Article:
Except for Short-Term Historic House Rentals, Irvington’s Comprehensive Plan Proposals Near Approval

by Barrett Seaman –   

Much of what has been proposed in the 2017-18 update of Irvington’s Comprehensive Plan is not the sort of revolutionary stuff folks would take up arms against anyway. Permitting beekeeping, promoting environmental sensitivity, loosening restrictions on home offices and allowing garages to be used for more than sheltering cars were not likely to alarm all but the strictest of preservationists.

Even the proposal to allow homeowners off Main Street and Broadway to establish bed and breakfasts and Airbnbs did not cause a stir at any of the several Board of Trustee meetings where public comment was invited. But what did nearly bring the torches and pitchforks to Village Hall on April 10th was the brief section that would allow short-term rentals of residences, including historic homes. Even though the proposal, as written, specifically rules out “parties or other social events” and stipulates that prior registration, building, fire and safety compliance, insurance and a fee to the village would be required, that wasn’t enough for a posse of homeowners, largely from the Ardsley Park neighborhood west of Broadway.

Through a number of letters, including ones from the Ardsley Park Property Association (APPOA) and the residents of the 82-unit Hudson House condominium complex, and a strong turnout at the public comments session at Village Hall, neighbors vented their opposition to the plan, based almost exclusively on their displeasure with Martin W. Dolan, owner of “Villa Nuits,” the 16,000-square-foot, 10-bedroom Italianate mansion on Clifton Place at Hudson Road West.

Unable to sell the 166-year-old, historically-registered house in recent years, Dolan took to leasing it out—initially to film companies drawn to its vast, high-ceiling rooms, a conservatory (where scenes from The Age of Innocence were filmed in the early 1990s), and sweeping river views. More recently, he has used VRBO (Vacation Rentals By Owner) and Airbnb  to rent it out for private parties, fetching as much as $6,450-per-night, depending on day of week and season. One neighbor, Scott Sykes, logged onto the two rental sites and documented that, beyond a fruitful season of rentals last summer, the house was already booked for 71 days, including most weekends, through July of 2018.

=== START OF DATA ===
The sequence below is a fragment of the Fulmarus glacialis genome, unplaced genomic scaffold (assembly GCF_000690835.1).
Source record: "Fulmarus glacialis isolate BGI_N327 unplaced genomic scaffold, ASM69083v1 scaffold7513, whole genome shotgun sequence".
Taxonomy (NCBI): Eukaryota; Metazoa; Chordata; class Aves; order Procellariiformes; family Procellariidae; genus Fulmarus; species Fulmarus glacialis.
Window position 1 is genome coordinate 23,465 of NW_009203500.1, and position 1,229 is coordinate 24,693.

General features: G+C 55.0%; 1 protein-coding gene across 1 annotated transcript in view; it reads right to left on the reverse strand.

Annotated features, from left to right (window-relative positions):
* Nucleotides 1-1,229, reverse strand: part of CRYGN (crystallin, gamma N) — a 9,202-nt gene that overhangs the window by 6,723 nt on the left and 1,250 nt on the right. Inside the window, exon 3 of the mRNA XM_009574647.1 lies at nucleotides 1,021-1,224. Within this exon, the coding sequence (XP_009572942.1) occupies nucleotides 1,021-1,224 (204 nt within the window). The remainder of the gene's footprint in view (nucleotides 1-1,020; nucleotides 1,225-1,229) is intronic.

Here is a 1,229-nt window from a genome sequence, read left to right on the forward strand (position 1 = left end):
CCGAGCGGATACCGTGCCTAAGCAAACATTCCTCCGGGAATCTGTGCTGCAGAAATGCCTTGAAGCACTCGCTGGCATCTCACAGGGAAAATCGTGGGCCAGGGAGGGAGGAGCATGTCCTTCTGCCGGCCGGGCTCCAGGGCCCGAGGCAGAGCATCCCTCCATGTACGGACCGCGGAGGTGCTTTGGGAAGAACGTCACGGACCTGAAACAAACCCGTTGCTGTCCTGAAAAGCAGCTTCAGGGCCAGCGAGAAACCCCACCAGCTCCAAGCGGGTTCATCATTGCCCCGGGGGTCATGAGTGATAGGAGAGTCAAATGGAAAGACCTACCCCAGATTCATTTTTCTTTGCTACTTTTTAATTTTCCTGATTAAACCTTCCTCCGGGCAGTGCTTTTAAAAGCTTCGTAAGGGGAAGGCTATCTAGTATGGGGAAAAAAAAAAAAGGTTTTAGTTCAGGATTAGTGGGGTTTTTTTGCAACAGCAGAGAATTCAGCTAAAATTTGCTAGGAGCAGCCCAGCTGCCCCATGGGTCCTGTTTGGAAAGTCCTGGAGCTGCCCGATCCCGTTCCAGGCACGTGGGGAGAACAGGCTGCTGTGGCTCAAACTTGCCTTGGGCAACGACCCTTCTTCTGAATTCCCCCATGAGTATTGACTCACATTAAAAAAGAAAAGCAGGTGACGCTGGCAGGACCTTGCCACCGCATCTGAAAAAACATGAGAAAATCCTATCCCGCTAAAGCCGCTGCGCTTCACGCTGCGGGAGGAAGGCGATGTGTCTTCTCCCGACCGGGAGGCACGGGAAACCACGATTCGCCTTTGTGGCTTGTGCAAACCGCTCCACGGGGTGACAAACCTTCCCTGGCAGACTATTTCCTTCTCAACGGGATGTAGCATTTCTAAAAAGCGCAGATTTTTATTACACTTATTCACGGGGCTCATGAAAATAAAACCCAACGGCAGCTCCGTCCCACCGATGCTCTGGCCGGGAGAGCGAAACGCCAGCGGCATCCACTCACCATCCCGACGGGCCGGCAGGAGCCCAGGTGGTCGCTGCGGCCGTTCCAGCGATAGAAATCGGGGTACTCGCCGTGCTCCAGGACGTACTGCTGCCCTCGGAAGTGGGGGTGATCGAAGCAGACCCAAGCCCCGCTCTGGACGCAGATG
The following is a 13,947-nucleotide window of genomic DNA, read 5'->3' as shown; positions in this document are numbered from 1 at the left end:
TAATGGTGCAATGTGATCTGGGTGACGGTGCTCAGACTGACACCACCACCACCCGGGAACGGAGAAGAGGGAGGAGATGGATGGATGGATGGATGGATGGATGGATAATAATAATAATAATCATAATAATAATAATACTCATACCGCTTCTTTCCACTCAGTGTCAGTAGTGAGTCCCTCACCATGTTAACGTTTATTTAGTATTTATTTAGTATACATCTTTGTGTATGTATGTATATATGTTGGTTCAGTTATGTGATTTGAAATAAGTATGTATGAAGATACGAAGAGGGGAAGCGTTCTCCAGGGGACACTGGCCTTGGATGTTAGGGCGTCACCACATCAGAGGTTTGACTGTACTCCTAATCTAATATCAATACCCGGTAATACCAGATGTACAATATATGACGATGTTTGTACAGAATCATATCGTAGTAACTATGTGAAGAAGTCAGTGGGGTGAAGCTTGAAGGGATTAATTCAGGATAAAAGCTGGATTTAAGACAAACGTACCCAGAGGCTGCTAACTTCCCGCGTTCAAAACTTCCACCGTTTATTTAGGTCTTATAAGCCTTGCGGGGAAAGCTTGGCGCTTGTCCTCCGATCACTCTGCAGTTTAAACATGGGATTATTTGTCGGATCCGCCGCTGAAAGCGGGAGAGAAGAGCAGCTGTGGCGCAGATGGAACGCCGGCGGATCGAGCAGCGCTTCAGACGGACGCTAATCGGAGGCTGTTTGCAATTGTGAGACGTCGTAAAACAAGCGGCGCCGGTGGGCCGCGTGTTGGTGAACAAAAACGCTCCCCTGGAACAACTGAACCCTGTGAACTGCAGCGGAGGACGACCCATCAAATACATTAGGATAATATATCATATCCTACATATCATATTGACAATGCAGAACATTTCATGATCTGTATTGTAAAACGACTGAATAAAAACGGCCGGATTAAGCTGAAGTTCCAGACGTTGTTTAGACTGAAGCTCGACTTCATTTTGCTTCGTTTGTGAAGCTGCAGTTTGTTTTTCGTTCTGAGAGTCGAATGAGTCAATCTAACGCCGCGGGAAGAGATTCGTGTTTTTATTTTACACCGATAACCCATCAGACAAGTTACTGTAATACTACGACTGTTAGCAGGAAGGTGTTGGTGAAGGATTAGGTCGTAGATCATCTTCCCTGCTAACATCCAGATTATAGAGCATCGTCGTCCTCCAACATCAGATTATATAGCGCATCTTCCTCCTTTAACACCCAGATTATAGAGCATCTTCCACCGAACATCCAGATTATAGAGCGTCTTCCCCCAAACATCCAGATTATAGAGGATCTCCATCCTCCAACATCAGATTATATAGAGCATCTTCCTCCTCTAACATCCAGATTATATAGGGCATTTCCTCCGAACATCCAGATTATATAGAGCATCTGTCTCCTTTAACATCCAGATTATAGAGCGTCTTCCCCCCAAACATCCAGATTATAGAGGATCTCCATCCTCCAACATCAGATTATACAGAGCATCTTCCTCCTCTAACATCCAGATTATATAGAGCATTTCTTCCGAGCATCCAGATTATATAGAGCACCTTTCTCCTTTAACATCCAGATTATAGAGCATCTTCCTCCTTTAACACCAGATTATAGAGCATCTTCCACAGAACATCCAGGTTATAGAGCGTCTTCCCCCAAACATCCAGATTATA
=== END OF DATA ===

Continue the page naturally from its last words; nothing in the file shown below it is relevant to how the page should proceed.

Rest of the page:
The same rental search and social media sites that have brought lucrative rentals to Villa Nuits have supplied copious evidence that Dolan’s guests are the source of neighborhood anguish. “We have complained about the frequency of events, the number of guests, the loud music and noise emanating from his house and the late nights,” Sykes wrote trustees. Internet reviews, replete with photos, uncovered by Sykes’ search depicted Gatsby-esque bashes and captured gushing commentary, including vows to return and party there again.

Others joined Sykes’ chorus, variously demanding that the village not permit short-term rentals or at least prosecute those who abuse existing restrictions. Attorney Daniel Hargraves warned of the liability the village would expose itself to by allowing them. Recent resident Alexander McLawhorn MD, expressed opposition to “ANY AND ALL PROPOSALS, past, present and future” that would threaten the tranquility he and his family sought by moving from Manhattan. “We moved out of New York City to be away from short-term rentals, noisy event spaces, bars and busy streets,” he wrote.

It appears that the message got through to the board. Village Administrator Larry Schopfer said that the short-term events rental of historic homes clause would be removed from the plan, but that permission for other short-term rentals, with limits of frequency and number of guests, would stay.

The most ambitious of the remaining pieces of the plan—moving the Fire Department and the Department of Public Works in order to open those central properties to better uses—are not likely to cause controversy until new homes for them are identified, the devil being in those critical details. Besides those (and parking reform), the new plan is expected to win board approval by the end of May.

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